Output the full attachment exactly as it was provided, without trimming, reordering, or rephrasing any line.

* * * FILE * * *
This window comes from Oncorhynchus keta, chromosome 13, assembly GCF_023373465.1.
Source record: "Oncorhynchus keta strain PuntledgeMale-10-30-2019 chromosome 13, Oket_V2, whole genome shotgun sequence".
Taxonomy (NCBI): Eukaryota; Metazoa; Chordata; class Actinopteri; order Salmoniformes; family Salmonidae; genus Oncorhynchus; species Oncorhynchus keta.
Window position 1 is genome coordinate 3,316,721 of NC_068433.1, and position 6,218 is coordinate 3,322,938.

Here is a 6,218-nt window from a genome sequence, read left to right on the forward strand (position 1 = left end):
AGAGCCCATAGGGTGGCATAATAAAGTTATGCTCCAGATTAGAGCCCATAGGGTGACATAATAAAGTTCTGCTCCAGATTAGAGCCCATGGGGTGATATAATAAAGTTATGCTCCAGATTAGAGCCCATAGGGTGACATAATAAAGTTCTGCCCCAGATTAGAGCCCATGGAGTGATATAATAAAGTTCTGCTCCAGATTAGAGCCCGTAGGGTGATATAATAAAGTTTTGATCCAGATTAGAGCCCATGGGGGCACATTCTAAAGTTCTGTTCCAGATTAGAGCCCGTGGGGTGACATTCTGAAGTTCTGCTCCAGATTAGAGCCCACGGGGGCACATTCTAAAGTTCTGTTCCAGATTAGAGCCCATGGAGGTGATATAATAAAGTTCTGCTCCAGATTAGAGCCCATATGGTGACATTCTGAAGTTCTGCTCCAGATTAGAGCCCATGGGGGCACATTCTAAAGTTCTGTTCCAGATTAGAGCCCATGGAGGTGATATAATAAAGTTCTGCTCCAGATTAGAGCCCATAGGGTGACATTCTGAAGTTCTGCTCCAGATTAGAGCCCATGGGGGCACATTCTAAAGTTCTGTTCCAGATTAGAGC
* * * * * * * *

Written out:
This window comes from Oncorhynchus keta, chromosome 13, assembly GCF_023373465.1.
Source record: "Oncorhynchus keta strain PuntledgeMale-10-30-2019 chromosome 13, Oket_V2, whole genome shotgun sequence".
Taxonomy (NCBI): Eukaryota; Metazoa; Chordata; class Actinopteri; order Salmoniformes; family Salmonidae; genus Oncorhynchus; species Oncorhynchus keta.
Window position 1 is genome coordinate 3,316,721 of NC_068433.1, and position 6,218 is coordinate 3,322,938.

Here is a 6,218-nt window from a genome sequence, read left to right on the forward strand (position 1 = left end):
AGAGCCCATAGGGTGGCATAATAAAGTTATGCTCCAGATTAGAGCCCATAGGGTGACATAATAAAGTTCTGCTCCAGATTAGAGCCCATGGGGTGATATAATAAAGTTATGCTCCAGATTAGAGCCCATAGGGTGACATAATAAAGTTCTGCCCCAGATTAGAGCCCATGGAGTGATATAATAAAGTTCTGCTCCAGATTAGAGCCCGTAGGGTGATATAATAAAGTTTTGATCCAGATTAGAGCCCATGGGGGCACATTCTAAAGTTCTGTTCCAGATTAGAGCCCGTGGGGTGACATTCTGAAGTTCTGCTCCAGATTAGAGCCCACGGGGGCACATTCTAAAGTTCTGTTCCAGATTAGAGCCCATGGAGGTGATATAATAAAGTTCTGCTCCAGATTAGAGCCCATATGGTGACATTCTGAAGTTCTGCTCCAGATTAGAGCCCATGGGGGCACATTCTAAAGTTCTGTTCCAGATTAGAGCCCATGGAGGTGATATAATAAAGTTCTGCTCCAGATTAGAGCCCATAGGGTGACATTCTGAAGTTCTGCTCCAGATTAGAGCCCATGGGGGCACATTCTAAAGTTCTGTTCCAGATTAGAGC